GUN Field and Stream Mikhail Kalashnikov article

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  1. TL1000RSquid

    TL1000RSquid ΜΟΛΩΝ ΛΑΒΕ

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    Article from field and stream
    http://www.fieldandstream.com/fieldstream/shooting/article/0,13199,1159774-1,00.html

    first page
    The Father of100 Million Rifles
    Mikhail Kalashnikov was a poor russian farm boy who happened to be a mechanical genius, and for better or for worse, the rifle he designed has changed history. PLUS: A web exclusive. Kalashnikov shares a hunting story
    by C.J. Chivers


    The designer of the most successful rifle ever made sat at a table in a quiet corner of the Kremlin. He was nearly 86 years old, but he retained the upright posture of the general he is. His pale blue gaze was firm and clear.

    Virtually everyone in the world has seen the firearm that bears his name, the AK-47. AK stands for "the automatic by Kalashnikov," the one-time Red Army sergeant who created its prototype at the opening of the Cold War. The number signifies 1947, the year the Soviet army accepted the prototype for mass production. With its short barrel, stock stained a brownish orange, and distinctive banana clip, the AK-47 and its derivatives long ago transcended their medium. They are not merely the world's most widely recognized firearms. They are among the world's most widely recognized things.

    Now nearly 60 years and perhaps 100 million rifles later, Mikhail Kalashnikov is both a general in semiretirement and Moscow's unofficial firearms ambassador to the world. He agreed to share with FIELD & STREAM his observations as a designer and as a lifelong student of firearms, and to discuss his experiences as a hunter and shooter.

    On this day a limited-edition series of decorative daggers had been released for public sale, each bearing Kalashnikov's signature and the unmistakable silhouette of the rifles he designed. The daggers, each of which would be offered for prices running into the thousands of dollars, seemed to have been created as much to boost profits for the Russian firm that makes them as to salute the general. And so when a craftsman presented him with the first dagger in the series, Gen. Kalashnikov seemed to recognize the incongruity of it all. He abruptly reached into the decorative box, withdrew the diamond-studded weapon, and thrust and swung it a few times through the air. It was a reminder of just what a dagger does.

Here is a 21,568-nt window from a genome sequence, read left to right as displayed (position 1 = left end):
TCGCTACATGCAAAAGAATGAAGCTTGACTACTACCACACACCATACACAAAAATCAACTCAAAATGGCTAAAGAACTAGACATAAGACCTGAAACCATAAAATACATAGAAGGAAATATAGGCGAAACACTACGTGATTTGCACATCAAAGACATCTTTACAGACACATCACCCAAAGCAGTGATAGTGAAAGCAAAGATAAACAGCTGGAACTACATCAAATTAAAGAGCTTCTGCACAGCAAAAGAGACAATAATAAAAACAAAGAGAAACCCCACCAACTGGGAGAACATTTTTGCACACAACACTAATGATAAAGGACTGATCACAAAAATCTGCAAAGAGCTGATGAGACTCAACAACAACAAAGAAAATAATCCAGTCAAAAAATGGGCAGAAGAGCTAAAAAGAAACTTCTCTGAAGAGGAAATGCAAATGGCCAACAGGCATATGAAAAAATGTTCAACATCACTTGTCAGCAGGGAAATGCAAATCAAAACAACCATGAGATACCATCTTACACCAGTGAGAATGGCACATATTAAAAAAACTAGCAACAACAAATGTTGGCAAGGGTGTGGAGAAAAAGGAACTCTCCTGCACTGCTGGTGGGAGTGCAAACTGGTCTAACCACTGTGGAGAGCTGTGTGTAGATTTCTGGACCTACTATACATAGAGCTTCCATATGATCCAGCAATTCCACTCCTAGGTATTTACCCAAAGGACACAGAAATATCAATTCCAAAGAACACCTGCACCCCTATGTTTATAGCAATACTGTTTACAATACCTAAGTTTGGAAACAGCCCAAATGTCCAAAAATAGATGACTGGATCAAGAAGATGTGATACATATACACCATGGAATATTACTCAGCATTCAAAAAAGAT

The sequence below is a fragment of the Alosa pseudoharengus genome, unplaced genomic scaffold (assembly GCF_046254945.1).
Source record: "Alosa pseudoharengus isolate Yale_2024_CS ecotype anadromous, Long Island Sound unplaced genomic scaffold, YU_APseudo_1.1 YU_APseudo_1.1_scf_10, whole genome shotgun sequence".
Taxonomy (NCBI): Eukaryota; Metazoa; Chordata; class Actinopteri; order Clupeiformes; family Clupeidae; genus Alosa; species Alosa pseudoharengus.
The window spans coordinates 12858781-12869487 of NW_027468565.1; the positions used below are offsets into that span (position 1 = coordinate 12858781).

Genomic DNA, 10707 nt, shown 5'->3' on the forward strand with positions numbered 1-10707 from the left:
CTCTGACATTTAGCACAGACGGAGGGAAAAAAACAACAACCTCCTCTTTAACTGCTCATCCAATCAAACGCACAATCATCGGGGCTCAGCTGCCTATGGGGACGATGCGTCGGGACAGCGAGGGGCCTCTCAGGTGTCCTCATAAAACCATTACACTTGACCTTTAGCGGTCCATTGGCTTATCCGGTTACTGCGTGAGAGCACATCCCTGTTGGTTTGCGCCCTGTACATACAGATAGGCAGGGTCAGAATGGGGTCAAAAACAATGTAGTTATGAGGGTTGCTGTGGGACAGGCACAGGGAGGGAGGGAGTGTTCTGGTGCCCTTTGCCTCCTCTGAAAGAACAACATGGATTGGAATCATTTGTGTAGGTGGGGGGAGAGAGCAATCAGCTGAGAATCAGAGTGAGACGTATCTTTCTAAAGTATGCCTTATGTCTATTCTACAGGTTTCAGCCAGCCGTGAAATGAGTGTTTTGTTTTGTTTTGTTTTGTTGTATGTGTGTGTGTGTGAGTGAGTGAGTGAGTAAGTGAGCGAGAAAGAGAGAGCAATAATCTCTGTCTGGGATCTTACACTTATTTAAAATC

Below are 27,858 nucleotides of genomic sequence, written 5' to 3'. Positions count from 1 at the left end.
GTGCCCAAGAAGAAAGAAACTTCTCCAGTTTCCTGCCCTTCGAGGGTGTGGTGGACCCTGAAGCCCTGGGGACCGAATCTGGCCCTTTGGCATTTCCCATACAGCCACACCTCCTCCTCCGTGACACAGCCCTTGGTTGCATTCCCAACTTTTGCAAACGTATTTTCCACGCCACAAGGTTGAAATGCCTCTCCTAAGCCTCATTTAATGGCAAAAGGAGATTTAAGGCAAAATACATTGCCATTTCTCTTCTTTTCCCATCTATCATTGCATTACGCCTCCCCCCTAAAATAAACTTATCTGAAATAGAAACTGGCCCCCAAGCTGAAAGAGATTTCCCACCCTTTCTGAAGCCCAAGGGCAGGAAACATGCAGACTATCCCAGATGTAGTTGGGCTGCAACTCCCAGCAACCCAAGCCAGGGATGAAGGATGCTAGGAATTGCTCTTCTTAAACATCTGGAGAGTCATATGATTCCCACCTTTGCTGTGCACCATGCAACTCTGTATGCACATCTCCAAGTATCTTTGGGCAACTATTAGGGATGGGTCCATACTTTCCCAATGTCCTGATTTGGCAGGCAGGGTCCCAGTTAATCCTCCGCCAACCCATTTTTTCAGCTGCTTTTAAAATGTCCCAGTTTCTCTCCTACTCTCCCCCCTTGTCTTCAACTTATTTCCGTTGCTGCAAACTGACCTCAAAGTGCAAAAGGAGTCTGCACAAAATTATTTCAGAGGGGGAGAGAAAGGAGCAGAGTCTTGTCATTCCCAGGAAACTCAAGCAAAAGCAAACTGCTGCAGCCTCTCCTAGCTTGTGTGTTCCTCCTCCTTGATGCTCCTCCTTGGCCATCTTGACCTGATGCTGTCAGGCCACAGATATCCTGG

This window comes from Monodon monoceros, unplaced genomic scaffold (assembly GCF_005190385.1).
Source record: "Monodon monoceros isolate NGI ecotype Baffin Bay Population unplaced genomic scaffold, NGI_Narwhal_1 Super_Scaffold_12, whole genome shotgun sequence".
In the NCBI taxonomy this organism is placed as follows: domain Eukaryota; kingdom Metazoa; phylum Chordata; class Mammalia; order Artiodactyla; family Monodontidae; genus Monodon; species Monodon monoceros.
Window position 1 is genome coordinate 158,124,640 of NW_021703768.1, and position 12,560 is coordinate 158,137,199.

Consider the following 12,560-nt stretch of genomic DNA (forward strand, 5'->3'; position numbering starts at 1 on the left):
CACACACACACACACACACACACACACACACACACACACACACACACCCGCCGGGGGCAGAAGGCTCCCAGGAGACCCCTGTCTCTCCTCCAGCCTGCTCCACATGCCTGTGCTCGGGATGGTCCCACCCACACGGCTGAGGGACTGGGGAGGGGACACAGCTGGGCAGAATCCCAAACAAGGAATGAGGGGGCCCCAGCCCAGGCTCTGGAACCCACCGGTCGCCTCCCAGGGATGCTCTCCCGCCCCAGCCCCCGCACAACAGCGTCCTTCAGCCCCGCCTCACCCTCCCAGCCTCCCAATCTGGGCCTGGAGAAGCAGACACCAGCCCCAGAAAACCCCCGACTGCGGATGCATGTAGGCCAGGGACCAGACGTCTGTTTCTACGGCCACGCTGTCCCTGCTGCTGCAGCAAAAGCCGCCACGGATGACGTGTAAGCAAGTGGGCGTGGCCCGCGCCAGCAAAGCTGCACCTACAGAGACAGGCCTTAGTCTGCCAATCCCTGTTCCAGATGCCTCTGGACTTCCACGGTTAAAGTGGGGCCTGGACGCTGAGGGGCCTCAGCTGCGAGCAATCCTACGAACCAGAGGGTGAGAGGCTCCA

The gesture was playful, but its message was implicit: Tools are supposed to be used. Things are only as good as they work.

    Of the many things that the name Kalashnikov has come to symbolize, for better or for worse, one is undeniable: functionality. Kalashnikov's series of rifles, now ubiquitous, achieved global circulation in part because of two reasons central to their design. They are simple to use. And they almost never fail. In an industry often enamored with the new, his rifles remain riffs on simplicity. They have undergone only modest modifications in more than five decades.

    Things are only as good as they work. This is Kalashnikov, man and gun. "Some people think a simple weapon means that it is a slapdash job," he says. "They are wrong. To make something simple is a thousand times more difficult than to make something complex."

    I have met with the general several times in the last two years, visiting him at his dacha and in Izhevsk, a formerly secret city tucked deep in the forests of the Ural range where Kalashnikov rifles are made, and now here at the Kremlin. He is a small and spry man, with an often beguiling mix of Russian hospitality and military formality.

    He is also a mass of paradoxes. He mixes nostalgia for the Soviet Union with an appreciation that his once-closed world has been opened. He is gentle and unfailingly polite but also impassioned and eager to refute his critics. He seems to wear the world lightly, but after spending years helping to arm the Soviet army and having seen his firearms end up in the hands of terrorists, he admits to pondering questions of the soul.

    His mind is largely decided. He designed firearms, he said, to defend the rodina--the motherland. When he set out to fulfill that task, parts of his homeland were under Nazi occupation. He does not rue his choices. "I am a gunsmith," he wrote in his 1997 memoir. "That explains everything."

    NEXT: A Gun Born of Necessity
    Page 1 | Page 2 | Page 3 | Page 4 | Page 5 | Page 6 | Page 7
     
  2. Thunderbear

    Thunderbear Yggdrasil's Forester.

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    Wow.

    Cool.
     
  3. jonny427

    jonny427 Scooby Doo OT Supporter

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    Great Read
     
  4. krott5333

    krott5333 Guest

    in for later
     
  5. krott5333

    krott5333 Guest

    but it'll make me depressed that I sold my SAR-1 :wtc:
     
  6. 7

    7 First comes smiles, then lies. Last is gunfire.

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    I'm still waiting for my copy in the mail :mad:
     
  7. Y2kAccord

    Y2kAccord Everything happens for reasons I just dont know

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